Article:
Thursday, Dec 8, 2022
International Finance
Markets

Responsible and sustainable property is the future of development

investment, sustainable property, Harvard Business Review, Open Access Government, Environmental, Social and Governance
With a sixth of the world’s population disabled, it makes sense to make this new generation of housing equally compatible with those who have accessibility requirements

Sustainably-minded investment continues to gather apace, and according to the Harvard Business Review, the appetite for responsible development is driving growth. According to their report,$11.6tn of all managed assetsare done so under an Environmental, Social and Governance (ESG) strategy, signaling the need for properly managed property development and investment. Despite this, there is a gap in sustainable and responsible housing development globally—real estate investors could benefit from plugging the gap.

The need for fair housing

Many investors are aware of the acute need for green housing, and that remains a valid concern. However, many do not bear in mind the need for accessible housing—especially as humans are increasingly pressed into high-rise living. However, the World Bank estimates that up to 1 billion people aredisabled in some form. That number is only set to increase, as illness epidemics such as those related to obesity take further hold and create further accessibility requirements. This is an astonishingly huge market for housing and one that is poorly serviced. If new homes are to be built, or existing ones adapted, investors working under a strategy to service the disabled community will benefit. Tying this into green building is also advantageous and can kill two birds with one stone—it’s entirely possible, and even more cost efficient, to integrate accessibility and green design into the building process.

Changing existing behaviors

New homes should be built with accessibility requirements built in; similarly, they should look to have inbuilt environmental abilities that do not require the input of the homeowner in order to function. This is a view echoed by the Environmental Journal, who suggest that future environmental progress can be ensured through introducing home building measureslike low energy fittings, water restricters and community resource systems. Investors should look to co-opt these changes in houses. Evidence has shown that green housing is more sustainable and can bring both short and long term benefits to the developer and investment group.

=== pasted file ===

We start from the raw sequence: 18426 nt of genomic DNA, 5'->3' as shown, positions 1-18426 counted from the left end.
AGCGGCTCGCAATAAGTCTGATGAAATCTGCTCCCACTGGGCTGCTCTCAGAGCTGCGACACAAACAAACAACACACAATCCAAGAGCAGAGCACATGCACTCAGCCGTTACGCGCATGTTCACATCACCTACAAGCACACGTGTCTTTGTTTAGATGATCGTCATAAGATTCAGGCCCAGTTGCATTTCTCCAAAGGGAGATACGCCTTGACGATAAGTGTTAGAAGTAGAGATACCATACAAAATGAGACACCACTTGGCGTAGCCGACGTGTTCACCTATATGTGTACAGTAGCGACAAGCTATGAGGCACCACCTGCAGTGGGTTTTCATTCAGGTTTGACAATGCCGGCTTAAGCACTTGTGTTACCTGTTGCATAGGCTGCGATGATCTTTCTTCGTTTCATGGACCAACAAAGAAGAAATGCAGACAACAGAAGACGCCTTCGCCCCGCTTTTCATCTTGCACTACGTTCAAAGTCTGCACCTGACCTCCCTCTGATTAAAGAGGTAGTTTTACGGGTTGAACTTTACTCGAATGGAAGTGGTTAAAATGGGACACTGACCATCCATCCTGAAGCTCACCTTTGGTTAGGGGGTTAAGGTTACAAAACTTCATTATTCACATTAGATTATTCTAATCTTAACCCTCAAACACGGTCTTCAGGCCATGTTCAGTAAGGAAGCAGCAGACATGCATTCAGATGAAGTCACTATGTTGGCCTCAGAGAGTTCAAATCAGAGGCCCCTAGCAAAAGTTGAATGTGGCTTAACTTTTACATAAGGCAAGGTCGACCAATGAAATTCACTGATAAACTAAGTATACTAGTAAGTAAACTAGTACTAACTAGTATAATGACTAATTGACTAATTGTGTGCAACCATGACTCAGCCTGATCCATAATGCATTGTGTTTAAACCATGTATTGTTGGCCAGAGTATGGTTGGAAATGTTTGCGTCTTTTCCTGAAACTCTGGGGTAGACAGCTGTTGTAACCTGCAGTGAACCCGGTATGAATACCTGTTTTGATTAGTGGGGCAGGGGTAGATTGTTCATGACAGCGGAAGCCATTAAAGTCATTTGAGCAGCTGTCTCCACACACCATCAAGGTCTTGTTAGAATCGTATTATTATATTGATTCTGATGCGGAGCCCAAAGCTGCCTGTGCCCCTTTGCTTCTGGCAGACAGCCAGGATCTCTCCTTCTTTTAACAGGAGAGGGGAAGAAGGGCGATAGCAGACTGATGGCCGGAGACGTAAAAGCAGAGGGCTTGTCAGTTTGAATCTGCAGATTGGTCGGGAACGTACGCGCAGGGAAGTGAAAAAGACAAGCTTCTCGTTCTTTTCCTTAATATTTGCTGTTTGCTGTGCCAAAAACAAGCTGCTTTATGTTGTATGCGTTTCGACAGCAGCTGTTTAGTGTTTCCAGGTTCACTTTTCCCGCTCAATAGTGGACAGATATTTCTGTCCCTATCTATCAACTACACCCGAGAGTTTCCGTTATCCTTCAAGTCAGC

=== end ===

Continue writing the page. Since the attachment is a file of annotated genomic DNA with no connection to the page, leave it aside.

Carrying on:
Consumer paybacks proving fruitful

A driving factor behind increased sustainable building will undoubtedly be public pressure. The UK has shown this to great effect, where government-led green building incentives are putting money back into consumer pockets. According to Open Access Government, this has led to as much as $905 being put in the pocket of one consumer, and a utility bill cut by 30%. What’s more, significant property appreciation has been noted, with one property gaining 600% in value on top of its building value due to the high focus placed on green building. This is a multi faceted ‘win’ for property investors and should drive more people into green investing, at least where government subsidies continue to be applied.

Green homes are the future as sustainability is a non-negotiable factor of future living. With a sixth of the world’s population disabled, it makes sense to make this new generation of housing equally compatible with those who have accessibility requirements. The results will be felt, both in ROI and in consumer pockets.

By Chrissy Jones

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